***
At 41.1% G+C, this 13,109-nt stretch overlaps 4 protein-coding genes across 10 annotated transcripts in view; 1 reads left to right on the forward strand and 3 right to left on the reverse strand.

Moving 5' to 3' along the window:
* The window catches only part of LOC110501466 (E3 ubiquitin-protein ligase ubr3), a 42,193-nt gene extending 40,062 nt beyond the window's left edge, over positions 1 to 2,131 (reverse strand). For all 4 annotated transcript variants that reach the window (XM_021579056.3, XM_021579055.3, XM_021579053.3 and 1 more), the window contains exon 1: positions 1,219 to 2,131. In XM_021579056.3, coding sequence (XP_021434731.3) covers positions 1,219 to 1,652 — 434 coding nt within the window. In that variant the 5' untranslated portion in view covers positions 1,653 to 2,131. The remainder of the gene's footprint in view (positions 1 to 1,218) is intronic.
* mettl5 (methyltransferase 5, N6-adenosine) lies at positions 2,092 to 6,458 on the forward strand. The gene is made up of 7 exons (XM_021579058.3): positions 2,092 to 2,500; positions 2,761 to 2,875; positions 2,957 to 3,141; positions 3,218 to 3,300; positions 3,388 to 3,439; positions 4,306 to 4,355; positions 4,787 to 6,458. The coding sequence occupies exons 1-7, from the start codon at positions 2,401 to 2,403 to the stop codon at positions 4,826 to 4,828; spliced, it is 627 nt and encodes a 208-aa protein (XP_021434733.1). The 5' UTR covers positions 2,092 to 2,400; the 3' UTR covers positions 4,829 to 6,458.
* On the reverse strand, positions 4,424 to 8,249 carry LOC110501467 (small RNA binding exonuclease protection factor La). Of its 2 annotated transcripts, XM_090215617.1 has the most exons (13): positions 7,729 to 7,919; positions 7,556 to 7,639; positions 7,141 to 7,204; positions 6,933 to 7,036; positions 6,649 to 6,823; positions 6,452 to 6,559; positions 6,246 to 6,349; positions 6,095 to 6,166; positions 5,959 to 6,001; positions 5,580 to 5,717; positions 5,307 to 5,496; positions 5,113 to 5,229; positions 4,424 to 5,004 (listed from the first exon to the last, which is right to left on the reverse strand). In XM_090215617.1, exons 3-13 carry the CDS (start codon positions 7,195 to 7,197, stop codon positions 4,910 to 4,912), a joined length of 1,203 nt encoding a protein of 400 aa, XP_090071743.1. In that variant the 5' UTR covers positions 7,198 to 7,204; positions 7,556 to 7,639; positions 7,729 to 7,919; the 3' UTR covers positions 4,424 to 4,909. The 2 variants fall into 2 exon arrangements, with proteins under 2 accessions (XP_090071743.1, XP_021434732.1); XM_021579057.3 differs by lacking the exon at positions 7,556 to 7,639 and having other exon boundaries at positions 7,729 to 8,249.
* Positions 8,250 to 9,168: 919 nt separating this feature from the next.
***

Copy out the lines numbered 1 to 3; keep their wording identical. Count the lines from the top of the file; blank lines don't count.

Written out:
At 41.1% G+C, this 13,109-nt stretch overlaps 4 protein-coding genes across 10 annotated transcripts in view; 1 reads left to right on the forward strand and 3 right to left on the reverse strand.

Moving 5' to 3' along the window:
* The window catches only part of LOC110501466 (E3 ubiquitin-protein ligase ubr3), a 42,193-nt gene extending 40,062 nt beyond the window's left edge, over positions 1 to 2,131 (reverse strand). For all 4 annotated transcript variants that reach the window (XM_021579056.3, XM_021579055.3, XM_021579053.3 and 1 more), the window contains exon 1: positions 1,219 to 2,131. In XM_021579056.3, coding sequence (XP_021434731.3) covers positions 1,219 to 1,652 — 434 coding nt within the window. In that variant the 5' untranslated portion in view covers positions 1,653 to 2,131. The remainder of the gene's footprint in view (positions 1 to 1,218) is intronic.